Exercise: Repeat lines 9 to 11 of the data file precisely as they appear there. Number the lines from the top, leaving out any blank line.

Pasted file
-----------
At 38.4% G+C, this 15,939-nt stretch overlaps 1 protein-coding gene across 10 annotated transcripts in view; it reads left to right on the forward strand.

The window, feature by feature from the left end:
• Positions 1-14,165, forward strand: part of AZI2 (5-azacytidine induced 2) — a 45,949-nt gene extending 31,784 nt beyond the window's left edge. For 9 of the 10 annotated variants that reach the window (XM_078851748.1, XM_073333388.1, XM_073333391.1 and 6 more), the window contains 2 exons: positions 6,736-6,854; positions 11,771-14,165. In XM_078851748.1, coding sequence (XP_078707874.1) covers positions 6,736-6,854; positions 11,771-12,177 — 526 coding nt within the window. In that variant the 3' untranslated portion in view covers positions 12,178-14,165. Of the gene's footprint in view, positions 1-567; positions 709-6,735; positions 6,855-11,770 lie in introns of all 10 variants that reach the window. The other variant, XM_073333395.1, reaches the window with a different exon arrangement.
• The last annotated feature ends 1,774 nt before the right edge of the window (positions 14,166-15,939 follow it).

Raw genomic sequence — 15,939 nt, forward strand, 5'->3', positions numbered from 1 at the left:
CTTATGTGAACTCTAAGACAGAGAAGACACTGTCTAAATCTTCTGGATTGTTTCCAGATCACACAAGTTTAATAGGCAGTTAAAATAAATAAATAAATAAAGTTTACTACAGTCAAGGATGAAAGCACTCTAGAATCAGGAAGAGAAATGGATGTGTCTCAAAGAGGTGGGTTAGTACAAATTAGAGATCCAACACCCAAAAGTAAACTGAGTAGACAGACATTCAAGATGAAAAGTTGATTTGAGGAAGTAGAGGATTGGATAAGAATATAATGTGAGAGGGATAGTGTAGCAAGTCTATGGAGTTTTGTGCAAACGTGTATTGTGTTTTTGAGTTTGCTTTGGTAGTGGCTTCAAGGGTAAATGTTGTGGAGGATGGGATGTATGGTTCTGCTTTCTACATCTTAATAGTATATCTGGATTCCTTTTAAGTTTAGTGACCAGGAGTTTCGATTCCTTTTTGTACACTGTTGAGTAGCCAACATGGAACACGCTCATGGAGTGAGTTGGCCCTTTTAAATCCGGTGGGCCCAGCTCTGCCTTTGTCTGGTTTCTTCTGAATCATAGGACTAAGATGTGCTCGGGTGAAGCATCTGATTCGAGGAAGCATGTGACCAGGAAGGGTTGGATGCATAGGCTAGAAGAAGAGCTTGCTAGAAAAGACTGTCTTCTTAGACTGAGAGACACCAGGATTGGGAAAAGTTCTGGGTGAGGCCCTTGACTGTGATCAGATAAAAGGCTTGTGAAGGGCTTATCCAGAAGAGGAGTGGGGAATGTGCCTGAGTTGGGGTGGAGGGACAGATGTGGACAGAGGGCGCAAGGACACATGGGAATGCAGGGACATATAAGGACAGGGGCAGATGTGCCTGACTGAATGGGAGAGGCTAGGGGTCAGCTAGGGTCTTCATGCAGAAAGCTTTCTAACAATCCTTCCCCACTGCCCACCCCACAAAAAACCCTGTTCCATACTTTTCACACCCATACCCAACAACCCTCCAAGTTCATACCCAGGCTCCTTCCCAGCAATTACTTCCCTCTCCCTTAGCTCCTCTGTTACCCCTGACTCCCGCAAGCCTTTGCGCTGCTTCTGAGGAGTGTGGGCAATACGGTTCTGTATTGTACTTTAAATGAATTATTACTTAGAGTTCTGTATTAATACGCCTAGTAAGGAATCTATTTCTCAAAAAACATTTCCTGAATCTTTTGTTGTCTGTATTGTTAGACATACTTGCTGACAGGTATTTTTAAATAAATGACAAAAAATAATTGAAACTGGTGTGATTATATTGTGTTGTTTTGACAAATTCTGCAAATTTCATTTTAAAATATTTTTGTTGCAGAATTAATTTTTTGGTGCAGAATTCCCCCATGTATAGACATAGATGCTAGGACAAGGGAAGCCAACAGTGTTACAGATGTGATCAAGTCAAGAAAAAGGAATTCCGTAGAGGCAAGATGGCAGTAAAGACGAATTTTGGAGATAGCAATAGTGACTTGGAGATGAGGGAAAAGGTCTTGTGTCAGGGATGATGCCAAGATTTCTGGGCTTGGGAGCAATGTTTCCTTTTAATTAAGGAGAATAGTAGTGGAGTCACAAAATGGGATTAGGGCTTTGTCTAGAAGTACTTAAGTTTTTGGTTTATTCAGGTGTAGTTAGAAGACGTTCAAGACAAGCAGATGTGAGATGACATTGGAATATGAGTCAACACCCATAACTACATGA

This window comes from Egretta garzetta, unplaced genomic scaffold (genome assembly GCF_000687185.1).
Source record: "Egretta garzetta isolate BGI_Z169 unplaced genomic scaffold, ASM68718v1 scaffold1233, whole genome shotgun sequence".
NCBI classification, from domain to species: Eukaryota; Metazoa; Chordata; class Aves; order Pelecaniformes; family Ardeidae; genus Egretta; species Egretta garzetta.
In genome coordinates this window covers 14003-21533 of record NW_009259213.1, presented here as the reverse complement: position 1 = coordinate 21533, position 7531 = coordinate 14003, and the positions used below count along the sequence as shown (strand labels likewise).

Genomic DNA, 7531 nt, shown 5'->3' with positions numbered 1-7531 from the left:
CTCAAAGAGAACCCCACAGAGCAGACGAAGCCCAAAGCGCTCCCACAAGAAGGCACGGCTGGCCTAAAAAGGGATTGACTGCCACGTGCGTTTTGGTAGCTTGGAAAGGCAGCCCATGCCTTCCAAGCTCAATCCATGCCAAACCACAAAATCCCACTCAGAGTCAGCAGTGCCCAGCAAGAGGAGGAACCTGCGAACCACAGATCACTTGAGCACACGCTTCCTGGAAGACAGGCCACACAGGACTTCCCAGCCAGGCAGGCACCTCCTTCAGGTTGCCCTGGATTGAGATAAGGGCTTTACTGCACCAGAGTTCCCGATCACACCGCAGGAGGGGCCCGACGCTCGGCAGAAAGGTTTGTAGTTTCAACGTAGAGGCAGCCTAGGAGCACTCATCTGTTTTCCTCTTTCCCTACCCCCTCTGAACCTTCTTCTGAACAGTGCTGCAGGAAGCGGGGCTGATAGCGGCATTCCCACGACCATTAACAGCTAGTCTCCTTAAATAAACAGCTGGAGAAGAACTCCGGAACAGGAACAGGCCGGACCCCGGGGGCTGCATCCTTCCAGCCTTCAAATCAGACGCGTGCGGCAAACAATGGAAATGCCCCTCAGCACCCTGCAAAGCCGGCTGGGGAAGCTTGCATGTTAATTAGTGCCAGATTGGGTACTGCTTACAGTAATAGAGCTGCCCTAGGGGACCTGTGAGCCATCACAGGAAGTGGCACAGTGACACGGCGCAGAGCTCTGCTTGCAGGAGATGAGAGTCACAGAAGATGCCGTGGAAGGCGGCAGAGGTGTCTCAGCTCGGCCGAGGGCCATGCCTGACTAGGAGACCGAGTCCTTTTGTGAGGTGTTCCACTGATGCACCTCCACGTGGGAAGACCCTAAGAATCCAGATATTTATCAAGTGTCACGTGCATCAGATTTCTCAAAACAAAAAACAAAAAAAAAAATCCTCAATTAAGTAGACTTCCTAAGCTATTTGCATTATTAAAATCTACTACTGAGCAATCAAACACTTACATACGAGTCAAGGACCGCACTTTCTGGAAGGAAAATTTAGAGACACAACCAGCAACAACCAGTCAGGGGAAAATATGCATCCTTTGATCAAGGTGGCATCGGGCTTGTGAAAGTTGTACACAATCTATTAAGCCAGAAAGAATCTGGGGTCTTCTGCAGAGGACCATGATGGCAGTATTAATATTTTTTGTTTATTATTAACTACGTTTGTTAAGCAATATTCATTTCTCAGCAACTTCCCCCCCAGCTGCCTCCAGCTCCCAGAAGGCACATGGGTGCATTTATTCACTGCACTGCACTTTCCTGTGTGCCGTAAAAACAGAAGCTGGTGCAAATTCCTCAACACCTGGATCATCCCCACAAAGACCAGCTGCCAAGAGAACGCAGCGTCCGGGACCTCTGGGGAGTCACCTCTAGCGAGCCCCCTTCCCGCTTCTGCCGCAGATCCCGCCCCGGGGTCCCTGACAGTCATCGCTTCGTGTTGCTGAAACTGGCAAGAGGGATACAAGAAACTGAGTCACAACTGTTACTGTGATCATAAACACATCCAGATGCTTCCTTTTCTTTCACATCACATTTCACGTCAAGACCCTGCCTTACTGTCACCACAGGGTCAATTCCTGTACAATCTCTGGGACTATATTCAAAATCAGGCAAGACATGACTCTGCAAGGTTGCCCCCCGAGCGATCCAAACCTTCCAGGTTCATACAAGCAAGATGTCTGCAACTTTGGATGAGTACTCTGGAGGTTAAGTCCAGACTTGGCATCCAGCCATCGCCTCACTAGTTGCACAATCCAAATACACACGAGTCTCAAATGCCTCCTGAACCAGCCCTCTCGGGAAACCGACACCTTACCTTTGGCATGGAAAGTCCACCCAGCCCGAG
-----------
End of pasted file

NCBI classification, from domain to species: Eukaryota; Metazoa; Chordata; class Aves; order Pelecaniformes; family Ardeidae; genus Egretta; species Egretta garzetta.
In genome coordinates this window covers 14003-21533 of record NW_009259213.1, presented here as the reverse complement: position 1 = coordinate 21533, position 7531 = coordinate 14003, and the positions used below count along the sequence as shown (strand labels likewise).

Genomic DNA, 7531 nt, shown 5'->3' with positions numbered 1-7531 from the left: